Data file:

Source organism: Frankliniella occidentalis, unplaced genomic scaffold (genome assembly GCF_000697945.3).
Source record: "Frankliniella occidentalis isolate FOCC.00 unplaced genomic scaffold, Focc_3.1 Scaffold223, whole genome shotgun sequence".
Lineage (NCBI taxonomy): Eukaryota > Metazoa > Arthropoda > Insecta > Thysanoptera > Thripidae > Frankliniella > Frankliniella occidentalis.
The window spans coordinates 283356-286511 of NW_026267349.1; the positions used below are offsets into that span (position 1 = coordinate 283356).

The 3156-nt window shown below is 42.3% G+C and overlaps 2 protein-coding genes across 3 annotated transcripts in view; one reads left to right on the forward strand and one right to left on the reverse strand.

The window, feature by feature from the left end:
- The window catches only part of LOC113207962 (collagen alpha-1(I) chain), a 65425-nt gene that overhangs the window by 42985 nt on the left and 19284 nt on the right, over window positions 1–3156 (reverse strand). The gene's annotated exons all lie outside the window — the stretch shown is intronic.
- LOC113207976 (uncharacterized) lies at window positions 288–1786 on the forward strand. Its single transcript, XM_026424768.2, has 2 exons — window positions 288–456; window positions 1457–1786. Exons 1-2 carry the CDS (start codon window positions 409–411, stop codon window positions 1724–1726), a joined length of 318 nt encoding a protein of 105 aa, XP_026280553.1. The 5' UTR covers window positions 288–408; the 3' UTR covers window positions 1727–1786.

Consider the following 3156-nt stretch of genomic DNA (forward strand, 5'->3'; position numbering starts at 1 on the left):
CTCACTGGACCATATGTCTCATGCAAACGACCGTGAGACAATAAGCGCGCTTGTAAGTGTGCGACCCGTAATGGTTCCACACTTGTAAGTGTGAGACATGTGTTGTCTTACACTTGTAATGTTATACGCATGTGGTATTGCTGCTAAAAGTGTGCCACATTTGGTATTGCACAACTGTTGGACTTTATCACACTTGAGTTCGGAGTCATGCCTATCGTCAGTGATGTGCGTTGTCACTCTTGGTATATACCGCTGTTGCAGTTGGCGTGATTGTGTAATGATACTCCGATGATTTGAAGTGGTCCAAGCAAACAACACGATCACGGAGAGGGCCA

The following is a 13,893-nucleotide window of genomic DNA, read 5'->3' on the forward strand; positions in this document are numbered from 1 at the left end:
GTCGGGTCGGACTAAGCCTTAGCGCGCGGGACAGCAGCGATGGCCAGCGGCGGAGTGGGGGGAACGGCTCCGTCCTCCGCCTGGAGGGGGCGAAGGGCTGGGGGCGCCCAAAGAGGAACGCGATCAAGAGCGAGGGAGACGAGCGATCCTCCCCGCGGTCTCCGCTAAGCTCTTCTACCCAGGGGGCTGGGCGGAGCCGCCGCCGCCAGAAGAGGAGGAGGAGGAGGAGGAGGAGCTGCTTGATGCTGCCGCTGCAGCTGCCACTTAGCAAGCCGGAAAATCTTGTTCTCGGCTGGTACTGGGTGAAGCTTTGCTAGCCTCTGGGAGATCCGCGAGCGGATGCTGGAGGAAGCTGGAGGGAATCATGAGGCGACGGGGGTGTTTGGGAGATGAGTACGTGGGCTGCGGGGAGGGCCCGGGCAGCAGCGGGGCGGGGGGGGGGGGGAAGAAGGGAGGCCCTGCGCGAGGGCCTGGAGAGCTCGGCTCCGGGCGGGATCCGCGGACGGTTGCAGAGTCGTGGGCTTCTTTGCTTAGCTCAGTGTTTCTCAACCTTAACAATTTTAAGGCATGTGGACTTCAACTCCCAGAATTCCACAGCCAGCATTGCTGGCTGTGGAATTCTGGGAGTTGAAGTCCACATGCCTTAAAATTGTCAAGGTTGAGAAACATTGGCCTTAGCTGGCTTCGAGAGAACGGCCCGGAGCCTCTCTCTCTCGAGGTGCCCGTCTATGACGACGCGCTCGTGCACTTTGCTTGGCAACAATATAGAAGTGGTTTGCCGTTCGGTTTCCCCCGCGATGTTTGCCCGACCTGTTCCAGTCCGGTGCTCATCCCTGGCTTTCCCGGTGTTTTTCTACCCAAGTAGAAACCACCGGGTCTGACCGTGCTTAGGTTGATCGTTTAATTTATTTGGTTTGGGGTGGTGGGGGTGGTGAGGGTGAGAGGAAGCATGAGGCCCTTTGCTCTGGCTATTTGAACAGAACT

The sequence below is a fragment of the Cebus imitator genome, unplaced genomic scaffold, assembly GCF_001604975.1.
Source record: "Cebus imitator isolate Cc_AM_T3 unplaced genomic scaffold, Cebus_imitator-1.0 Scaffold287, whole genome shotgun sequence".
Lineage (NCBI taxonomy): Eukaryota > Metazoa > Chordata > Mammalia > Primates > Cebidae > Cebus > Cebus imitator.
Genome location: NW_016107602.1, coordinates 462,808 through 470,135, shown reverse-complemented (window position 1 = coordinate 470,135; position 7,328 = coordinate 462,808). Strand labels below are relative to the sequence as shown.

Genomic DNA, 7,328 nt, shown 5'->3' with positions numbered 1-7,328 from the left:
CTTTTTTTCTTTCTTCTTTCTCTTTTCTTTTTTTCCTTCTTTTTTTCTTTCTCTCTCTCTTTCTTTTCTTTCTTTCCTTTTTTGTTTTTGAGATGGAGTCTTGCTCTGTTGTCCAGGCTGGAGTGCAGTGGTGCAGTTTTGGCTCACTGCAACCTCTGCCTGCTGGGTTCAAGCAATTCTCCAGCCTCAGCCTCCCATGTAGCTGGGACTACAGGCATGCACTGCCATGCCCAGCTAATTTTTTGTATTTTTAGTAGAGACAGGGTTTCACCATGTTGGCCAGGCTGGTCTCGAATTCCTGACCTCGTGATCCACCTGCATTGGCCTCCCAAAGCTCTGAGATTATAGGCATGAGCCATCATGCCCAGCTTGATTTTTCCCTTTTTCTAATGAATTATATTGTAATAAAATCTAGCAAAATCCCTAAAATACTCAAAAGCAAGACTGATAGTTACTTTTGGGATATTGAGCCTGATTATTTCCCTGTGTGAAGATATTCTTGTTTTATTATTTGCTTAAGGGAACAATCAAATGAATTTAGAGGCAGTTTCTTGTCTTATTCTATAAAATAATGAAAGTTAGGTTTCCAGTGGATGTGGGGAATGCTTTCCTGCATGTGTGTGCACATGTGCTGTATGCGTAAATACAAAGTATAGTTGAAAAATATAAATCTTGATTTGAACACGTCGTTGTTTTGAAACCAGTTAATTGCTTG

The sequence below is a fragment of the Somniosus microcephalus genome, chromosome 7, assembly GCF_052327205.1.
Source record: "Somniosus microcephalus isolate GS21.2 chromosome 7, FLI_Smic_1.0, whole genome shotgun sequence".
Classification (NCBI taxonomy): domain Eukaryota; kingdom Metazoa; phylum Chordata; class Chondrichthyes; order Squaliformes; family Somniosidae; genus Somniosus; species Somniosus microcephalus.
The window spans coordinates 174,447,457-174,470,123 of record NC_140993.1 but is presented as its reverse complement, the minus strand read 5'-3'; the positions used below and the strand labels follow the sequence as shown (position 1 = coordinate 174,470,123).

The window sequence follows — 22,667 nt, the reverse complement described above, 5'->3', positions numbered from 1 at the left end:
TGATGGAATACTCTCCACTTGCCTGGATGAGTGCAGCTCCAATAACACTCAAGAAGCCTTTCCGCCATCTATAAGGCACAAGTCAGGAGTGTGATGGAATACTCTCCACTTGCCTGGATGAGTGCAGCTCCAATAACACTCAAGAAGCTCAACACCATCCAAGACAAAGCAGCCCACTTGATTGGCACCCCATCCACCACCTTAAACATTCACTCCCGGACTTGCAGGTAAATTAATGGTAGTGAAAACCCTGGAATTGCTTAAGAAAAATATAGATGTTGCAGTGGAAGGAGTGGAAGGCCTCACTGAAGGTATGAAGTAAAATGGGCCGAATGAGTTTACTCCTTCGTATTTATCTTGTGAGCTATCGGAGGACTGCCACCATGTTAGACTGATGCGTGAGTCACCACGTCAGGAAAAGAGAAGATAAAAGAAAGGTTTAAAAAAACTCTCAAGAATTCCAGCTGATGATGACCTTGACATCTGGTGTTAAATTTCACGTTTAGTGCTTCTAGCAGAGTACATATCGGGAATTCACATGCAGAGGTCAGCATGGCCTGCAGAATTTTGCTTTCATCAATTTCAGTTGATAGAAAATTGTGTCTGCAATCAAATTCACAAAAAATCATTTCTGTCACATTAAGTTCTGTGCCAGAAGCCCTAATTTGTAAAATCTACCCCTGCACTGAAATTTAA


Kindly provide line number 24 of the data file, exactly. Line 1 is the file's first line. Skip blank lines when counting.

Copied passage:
TGATGGAATACTCTCCACTTGCCTGGATGAGTGCAGCTCCAATAACACTCAAGAAGCCTTTCCGCCATCTATAAGGCACAAGTCAGGAGTGTGATGGAATACTCTCCACTTGCCTGGATGAGTGCAGCTCCAATAACACTCAAGAAGCTCAACACCATCCAAGACAAAGCAGCCCACTTGATTGGCACCCCATCCACCACCTTAAACATTCACTCCCGGACTTGCAGGTAAATTAATGGTAGTGAAAACCCTGGAATTGCTTAAGAAAAATATAGATGTTGCAGTGGAAGGAGTGGAAGGCCTCACTGAAGGTATGAAGTAAAATGGGCCGAATGAGTTTACTCCTTCGTATTTATCTTGTGAGCTATCGGAGGACTGCCACCATGTTAGACTGATGCGTGAGTCACCACGTCAGGAAAAGAGAAGATAAAAGAAAGGTTTAAAAAAACTCTCAAGAATTCCAGCTGATGATGACCTTGACATCTGGTGTTAAATTTCACGTTTAGTGCTTCTAGCAGAGTACATATCGGGAATTCACATGCAGAGGTCAGCATGGCCTGCAGAATTTTGCTTTCATCAATTTCAGTTGATAGAAAATTGTGTCTGCAATCAAATTCACAAAAAATCATTTCTGTCACATTAAGTTCTGTGCCAGAAGCCCTAATTTGTAAAATCTACCCCTGCACTGAAATTTAA